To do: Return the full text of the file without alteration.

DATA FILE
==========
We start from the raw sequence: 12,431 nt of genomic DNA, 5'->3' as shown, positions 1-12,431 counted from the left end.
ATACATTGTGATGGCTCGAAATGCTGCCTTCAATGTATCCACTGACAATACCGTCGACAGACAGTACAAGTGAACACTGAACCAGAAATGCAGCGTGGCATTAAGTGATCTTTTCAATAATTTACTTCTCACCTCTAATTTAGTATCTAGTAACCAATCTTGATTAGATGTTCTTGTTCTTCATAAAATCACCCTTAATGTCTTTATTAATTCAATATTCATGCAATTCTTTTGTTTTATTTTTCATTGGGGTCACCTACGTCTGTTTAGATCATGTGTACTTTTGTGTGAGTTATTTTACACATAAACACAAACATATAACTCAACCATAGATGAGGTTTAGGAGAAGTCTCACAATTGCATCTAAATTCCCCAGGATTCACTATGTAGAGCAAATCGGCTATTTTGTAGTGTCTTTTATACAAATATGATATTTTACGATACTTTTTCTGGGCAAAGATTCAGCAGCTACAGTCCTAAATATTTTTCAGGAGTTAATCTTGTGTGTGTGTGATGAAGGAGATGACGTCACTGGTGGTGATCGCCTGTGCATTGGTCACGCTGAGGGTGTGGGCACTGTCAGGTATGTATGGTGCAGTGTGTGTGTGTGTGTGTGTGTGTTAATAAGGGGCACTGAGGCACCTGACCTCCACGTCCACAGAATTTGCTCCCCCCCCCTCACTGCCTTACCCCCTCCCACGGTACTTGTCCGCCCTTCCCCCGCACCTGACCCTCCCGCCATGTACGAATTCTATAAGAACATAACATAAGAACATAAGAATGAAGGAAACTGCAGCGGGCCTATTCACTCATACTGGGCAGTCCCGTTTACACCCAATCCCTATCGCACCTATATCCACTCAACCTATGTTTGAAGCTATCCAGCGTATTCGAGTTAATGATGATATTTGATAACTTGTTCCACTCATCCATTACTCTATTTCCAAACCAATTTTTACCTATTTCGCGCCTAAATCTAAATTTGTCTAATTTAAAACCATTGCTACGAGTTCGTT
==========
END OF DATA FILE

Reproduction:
We start from the raw sequence: 12,431 nt of genomic DNA, 5'->3' as shown, positions 1-12,431 counted from the left end.
ATACATTGTGATGGCTCGAAATGCTGCCTTCAATGTATCCACTGACAATACCGTCGACAGACAGTACAAGTGAACACTGAACCAGAAATGCAGCGTGGCATTAAGTGATCTTTTCAATAATTTACTTCTCACCTCTAATTTAGTATCTAGTAACCAATCTTGATTAGATGTTCTTGTTCTTCATAAAATCACCCTTAATGTCTTTATTAATTCAATATTCATGCAATTCTTTTGTTTTATTTTTCATTGGGGTCACCTACGTCTGTTTAGATCATGTGTACTTTTGTGTGAGTTATTTTACACATAAACACAAACATATAACTCAACCATAGATGAGGTTTAGGAGAAGTCTCACAATTGCATCTAAATTCCCCAGGATTCACTATGTAGAGCAAATCGGCTATTTTGTAGTGTCTTTTATACAAATATGATATTTTACGATACTTTTTCTGGGCAAAGATTCAGCAGCTACAGTCCTAAATATTTTTCAGGAGTTAATCTTGTGTGTGTGTGATGAAGGAGATGACGTCACTGGTGGTGATCGCCTGTGCATTGGTCACGCTGAGGGTGTGGGCACTGTCAGGTATGTATGGTGCAGTGTGTGTGTGTGTGTGTGTGTGTTAATAAGGGGCACTGAGGCACCTGACCTCCACGTCCACAGAATTTGCTCCCCCCCCCTCACTGCCTTACCCCCTCCCACGGTACTTGTCCGCCCTTCCCCCGCACCTGACCCTCCCGCCATGTACGAATTCTATAAGAACATAACATAAGAACATAAGAATGAAGGAAACTGCAGCGGGCCTATTCACTCATACTGGGCAGTCCCGTTTACACCCAATCCCTATCGCACCTATATCCACTCAACCTATGTTTGAAGCTATCCAGCGTATTCGAGTTAATGATGATATTTGATAACTTGTTCCACTCATCCATTACTCTATTTCCAAACCAATTTTTACCTATTTCGCGCCTAAATCTAAATTTGTCTAATTTAAAACCATTGCTACGAGTTCGTT